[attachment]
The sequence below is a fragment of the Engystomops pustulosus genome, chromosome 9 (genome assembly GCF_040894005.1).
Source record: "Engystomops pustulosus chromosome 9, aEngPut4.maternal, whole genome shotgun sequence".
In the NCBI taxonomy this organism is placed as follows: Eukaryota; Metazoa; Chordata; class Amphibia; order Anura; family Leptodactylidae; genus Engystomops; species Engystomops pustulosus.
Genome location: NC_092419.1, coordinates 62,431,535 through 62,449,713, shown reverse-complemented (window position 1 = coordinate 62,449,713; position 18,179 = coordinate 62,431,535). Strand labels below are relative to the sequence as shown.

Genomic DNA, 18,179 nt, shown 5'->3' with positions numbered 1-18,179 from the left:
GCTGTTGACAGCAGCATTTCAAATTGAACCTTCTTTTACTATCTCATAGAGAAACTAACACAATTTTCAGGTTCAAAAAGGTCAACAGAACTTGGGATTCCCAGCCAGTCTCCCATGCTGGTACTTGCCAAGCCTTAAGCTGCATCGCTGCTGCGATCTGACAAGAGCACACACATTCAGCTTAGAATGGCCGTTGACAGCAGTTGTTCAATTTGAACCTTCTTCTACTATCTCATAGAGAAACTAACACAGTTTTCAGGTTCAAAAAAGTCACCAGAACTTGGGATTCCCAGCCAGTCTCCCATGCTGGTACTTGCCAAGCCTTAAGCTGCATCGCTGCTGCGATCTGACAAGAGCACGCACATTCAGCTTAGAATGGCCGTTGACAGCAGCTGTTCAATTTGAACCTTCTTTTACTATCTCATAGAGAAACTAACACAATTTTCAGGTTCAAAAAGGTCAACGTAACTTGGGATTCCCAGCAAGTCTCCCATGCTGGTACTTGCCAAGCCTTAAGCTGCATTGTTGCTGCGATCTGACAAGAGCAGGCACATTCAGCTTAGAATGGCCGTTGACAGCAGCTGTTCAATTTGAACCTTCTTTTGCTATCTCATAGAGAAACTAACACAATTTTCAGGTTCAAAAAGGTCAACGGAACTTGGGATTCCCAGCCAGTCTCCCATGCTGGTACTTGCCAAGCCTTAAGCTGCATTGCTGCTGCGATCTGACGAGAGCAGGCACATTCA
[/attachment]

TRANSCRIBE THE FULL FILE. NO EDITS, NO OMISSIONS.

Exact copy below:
The sequence below is a fragment of the Engystomops pustulosus genome, chromosome 9 (genome assembly GCF_040894005.1).
Source record: "Engystomops pustulosus chromosome 9, aEngPut4.maternal, whole genome shotgun sequence".
In the NCBI taxonomy this organism is placed as follows: Eukaryota; Metazoa; Chordata; class Amphibia; order Anura; family Leptodactylidae; genus Engystomops; species Engystomops pustulosus.
Genome location: NC_092419.1, coordinates 62,431,535 through 62,449,713, shown reverse-complemented (window position 1 = coordinate 62,449,713; position 18,179 = coordinate 62,431,535). Strand labels below are relative to the sequence as shown.

Genomic DNA, 18,179 nt, shown 5'->3' with positions numbered 1-18,179 from the left:
GCTGTTGACAGCAGCATTTCAAATTGAACCTTCTTTTACTATCTCATAGAGAAACTAACACAATTTTCAGGTTCAAAAAGGTCAACAGAACTTGGGATTCCCAGCCAGTCTCCCATGCTGGTACTTGCCAAGCCTTAAGCTGCATCGCTGCTGCGATCTGACAAGAGCACACACATTCAGCTTAGAATGGCCGTTGACAGCAGTTGTTCAATTTGAACCTTCTTCTACTATCTCATAGAGAAACTAACACAGTTTTCAGGTTCAAAAAAGTCACCAGAACTTGGGATTCCCAGCCAGTCTCCCATGCTGGTACTTGCCAAGCCTTAAGCTGCATCGCTGCTGCGATCTGACAAGAGCACGCACATTCAGCTTAGAATGGCCGTTGACAGCAGCTGTTCAATTTGAACCTTCTTTTACTATCTCATAGAGAAACTAACACAATTTTCAGGTTCAAAAAGGTCAACGTAACTTGGGATTCCCAGCAAGTCTCCCATGCTGGTACTTGCCAAGCCTTAAGCTGCATTGTTGCTGCGATCTGACAAGAGCAGGCACATTCAGCTTAGAATGGCCGTTGACAGCAGCTGTTCAATTTGAACCTTCTTTTGCTATCTCATAGAGAAACTAACACAATTTTCAGGTTCAAAAAGGTCAACGGAACTTGGGATTCCCAGCCAGTCTCCCATGCTGGTACTTGCCAAGCCTTAAGCTGCATTGCTGCTGCGATCTGACGAGAGCAGGCACATTCA